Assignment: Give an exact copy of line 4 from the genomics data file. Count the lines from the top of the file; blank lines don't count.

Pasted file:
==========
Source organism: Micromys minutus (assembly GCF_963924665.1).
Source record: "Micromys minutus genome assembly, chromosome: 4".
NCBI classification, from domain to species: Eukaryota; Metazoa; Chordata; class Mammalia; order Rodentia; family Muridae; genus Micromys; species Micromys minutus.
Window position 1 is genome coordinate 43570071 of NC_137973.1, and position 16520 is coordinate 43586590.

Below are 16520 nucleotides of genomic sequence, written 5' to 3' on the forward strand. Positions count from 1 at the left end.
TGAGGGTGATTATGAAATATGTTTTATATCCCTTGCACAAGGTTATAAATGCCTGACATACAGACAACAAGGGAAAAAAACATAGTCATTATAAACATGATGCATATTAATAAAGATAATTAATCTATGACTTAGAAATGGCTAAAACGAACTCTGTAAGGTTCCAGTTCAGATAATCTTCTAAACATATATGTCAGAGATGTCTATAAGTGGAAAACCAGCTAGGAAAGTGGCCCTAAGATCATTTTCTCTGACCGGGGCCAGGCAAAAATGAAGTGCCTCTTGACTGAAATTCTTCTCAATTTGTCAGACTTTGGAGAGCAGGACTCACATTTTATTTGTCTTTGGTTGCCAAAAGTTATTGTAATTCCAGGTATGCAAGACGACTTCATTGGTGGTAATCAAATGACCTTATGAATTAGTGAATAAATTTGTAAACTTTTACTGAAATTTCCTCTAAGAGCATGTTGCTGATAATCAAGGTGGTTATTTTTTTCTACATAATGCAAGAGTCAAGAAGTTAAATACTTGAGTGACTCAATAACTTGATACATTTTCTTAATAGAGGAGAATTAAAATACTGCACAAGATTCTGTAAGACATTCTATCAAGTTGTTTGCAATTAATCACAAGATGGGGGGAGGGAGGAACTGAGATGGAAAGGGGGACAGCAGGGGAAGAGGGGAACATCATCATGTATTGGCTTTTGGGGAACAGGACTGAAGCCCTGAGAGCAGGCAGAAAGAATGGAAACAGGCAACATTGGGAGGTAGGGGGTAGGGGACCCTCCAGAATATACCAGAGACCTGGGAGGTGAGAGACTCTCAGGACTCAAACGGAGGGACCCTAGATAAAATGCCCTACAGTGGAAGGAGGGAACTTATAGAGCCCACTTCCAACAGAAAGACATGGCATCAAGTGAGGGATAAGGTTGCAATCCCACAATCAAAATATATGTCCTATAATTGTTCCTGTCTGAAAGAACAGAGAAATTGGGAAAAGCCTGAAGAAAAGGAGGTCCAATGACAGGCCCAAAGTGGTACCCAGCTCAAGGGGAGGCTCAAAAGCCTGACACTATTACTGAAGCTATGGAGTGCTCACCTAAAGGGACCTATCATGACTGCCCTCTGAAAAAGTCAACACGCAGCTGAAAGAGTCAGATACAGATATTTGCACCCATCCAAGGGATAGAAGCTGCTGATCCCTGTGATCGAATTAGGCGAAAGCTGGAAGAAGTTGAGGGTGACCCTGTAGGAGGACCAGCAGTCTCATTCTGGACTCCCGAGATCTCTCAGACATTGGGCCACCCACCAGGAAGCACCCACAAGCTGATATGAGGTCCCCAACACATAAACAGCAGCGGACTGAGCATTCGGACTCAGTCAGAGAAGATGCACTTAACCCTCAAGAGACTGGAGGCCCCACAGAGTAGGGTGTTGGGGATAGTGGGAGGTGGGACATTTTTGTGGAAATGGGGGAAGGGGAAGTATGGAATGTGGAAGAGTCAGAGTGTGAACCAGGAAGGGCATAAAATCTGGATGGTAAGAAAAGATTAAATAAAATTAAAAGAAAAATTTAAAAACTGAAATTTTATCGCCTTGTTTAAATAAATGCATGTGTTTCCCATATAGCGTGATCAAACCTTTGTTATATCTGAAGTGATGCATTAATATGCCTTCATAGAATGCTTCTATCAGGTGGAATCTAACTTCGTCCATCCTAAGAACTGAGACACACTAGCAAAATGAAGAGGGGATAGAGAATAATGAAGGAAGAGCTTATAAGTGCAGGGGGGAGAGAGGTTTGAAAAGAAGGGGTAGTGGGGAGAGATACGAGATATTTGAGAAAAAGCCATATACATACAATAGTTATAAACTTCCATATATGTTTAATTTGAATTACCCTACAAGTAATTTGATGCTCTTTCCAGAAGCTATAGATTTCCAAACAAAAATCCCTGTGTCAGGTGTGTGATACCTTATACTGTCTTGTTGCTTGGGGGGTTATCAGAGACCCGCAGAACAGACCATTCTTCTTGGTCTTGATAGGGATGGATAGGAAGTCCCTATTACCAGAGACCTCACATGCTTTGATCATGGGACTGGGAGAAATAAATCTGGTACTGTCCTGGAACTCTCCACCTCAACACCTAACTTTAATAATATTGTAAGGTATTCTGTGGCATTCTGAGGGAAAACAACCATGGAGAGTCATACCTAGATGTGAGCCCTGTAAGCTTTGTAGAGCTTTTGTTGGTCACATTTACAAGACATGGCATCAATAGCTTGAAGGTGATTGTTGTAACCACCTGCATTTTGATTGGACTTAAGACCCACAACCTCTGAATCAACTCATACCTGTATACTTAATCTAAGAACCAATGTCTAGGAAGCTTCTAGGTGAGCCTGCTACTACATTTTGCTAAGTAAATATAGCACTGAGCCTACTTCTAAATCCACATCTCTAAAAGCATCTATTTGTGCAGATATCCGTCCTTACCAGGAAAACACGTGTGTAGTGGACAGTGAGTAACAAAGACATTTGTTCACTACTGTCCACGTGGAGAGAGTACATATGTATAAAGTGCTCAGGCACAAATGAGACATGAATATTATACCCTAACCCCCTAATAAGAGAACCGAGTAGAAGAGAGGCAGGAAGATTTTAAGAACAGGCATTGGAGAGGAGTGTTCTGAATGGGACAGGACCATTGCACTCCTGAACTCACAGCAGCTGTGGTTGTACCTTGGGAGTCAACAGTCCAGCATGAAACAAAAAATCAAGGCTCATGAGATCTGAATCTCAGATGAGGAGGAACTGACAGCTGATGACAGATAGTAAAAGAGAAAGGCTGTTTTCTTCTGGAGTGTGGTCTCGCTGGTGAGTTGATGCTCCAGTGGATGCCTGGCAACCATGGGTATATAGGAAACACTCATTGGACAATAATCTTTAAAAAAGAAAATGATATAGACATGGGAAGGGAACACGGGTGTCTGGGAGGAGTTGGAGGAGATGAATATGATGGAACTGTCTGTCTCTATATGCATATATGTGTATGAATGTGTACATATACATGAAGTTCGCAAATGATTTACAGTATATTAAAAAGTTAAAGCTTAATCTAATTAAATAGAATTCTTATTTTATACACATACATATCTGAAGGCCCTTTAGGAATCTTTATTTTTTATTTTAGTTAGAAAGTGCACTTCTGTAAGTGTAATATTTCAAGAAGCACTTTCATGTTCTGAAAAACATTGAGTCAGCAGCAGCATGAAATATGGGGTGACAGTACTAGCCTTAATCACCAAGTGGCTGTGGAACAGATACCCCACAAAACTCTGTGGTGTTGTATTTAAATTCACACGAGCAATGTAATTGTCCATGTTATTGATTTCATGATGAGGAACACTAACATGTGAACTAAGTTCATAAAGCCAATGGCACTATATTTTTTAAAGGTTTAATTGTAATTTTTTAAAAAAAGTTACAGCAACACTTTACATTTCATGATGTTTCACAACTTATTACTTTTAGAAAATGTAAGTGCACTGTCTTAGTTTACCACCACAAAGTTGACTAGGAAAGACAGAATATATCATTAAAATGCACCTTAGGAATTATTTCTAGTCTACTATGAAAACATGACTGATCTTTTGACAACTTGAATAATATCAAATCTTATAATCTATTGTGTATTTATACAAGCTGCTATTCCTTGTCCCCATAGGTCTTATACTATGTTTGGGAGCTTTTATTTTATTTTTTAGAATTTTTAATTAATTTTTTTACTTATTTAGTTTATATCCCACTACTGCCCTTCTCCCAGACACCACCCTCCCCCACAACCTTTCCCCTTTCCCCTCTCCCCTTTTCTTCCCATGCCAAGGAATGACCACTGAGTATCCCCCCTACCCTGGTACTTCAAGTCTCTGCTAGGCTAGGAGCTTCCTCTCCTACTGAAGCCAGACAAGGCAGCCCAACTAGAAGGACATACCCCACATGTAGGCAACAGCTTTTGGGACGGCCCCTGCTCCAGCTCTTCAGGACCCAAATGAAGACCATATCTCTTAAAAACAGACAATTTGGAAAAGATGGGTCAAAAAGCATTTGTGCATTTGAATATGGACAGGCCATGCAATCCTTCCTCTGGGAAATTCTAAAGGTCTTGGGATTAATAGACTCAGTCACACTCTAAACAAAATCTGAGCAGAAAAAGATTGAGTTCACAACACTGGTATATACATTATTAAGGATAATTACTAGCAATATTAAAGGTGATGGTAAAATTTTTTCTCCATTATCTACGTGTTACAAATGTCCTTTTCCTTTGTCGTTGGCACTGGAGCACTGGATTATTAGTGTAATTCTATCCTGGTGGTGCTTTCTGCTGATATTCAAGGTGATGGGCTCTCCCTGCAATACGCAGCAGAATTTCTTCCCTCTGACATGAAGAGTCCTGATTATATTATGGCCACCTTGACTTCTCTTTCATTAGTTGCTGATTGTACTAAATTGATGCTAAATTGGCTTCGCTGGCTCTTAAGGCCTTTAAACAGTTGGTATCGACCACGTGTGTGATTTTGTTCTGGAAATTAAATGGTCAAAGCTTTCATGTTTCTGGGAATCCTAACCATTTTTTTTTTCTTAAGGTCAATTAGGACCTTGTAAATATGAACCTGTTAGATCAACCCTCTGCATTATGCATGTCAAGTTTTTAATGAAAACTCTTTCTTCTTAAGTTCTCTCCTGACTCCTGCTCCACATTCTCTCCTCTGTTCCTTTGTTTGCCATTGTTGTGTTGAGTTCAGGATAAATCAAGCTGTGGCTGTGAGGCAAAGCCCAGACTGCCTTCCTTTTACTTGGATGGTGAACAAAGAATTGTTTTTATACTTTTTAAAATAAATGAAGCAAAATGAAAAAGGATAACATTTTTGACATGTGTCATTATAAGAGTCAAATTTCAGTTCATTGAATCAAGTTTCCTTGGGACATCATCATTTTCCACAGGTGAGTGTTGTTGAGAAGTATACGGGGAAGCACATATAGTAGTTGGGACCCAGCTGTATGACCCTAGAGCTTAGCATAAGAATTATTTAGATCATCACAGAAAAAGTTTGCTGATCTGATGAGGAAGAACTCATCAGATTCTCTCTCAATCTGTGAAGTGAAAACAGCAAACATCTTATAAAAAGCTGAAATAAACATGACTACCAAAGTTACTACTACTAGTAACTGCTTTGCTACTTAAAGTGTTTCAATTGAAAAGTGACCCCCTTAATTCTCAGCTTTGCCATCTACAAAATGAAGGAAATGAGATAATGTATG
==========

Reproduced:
Window position 1 is genome coordinate 43570071 of NC_137973.1, and position 16520 is coordinate 43586590.